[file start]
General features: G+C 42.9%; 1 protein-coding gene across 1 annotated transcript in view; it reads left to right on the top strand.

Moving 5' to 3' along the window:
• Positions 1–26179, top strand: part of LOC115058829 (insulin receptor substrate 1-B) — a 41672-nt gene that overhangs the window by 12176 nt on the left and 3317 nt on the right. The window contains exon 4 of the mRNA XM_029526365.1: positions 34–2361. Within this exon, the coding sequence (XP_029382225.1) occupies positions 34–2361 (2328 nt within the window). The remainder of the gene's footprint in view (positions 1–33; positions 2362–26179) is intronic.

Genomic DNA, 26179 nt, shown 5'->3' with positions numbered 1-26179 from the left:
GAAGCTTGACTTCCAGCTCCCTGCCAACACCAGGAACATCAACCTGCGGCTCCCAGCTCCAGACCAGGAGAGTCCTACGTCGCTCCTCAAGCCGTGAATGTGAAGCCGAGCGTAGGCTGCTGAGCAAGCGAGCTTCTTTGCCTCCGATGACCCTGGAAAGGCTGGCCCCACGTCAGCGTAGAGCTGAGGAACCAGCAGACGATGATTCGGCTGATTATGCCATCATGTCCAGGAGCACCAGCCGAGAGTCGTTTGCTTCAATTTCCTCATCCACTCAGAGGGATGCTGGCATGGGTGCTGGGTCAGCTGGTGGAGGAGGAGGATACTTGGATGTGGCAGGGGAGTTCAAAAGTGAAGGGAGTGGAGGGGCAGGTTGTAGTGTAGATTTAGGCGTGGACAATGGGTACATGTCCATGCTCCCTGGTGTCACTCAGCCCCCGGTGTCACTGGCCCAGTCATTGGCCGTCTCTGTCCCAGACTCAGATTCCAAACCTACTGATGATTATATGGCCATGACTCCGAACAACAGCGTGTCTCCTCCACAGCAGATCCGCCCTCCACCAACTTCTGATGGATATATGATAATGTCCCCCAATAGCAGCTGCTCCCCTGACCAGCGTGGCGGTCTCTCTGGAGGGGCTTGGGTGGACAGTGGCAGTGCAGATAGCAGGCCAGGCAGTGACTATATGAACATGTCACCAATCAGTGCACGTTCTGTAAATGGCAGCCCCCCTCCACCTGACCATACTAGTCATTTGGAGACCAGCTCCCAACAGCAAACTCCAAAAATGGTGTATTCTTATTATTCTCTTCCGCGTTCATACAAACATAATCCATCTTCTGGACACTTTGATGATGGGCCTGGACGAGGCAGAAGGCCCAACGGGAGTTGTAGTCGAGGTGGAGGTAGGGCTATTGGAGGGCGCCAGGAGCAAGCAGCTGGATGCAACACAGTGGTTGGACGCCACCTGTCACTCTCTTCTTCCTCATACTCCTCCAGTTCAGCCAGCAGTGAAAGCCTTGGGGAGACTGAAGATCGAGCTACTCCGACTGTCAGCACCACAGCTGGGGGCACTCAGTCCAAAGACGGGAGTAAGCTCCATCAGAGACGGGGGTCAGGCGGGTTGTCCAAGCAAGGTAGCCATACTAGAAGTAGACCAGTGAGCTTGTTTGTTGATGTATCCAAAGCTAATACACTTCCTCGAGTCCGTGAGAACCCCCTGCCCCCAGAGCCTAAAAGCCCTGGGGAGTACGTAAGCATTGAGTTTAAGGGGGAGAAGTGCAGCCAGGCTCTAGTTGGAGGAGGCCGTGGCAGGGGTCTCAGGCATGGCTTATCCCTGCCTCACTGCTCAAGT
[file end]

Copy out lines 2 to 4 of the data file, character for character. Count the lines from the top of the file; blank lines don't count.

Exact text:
Moving 5' to 3' along the window:
• Positions 1–26179, top strand: part of LOC115058829 (insulin receptor substrate 1-B) — a 41672-nt gene that overhangs the window by 12176 nt on the left and 3317 nt on the right. The window contains exon 4 of the mRNA XM_029526365.1: positions 34–2361. Within this exon, the coding sequence (XP_029382225.1) occupies positions 34–2361 (2328 nt within the window). The remainder of the gene's footprint in view (positions 1–33; positions 2362–26179) is intronic.

Genomic DNA, 26179 nt, shown 5'->3' with positions numbered 1-26179 from the left: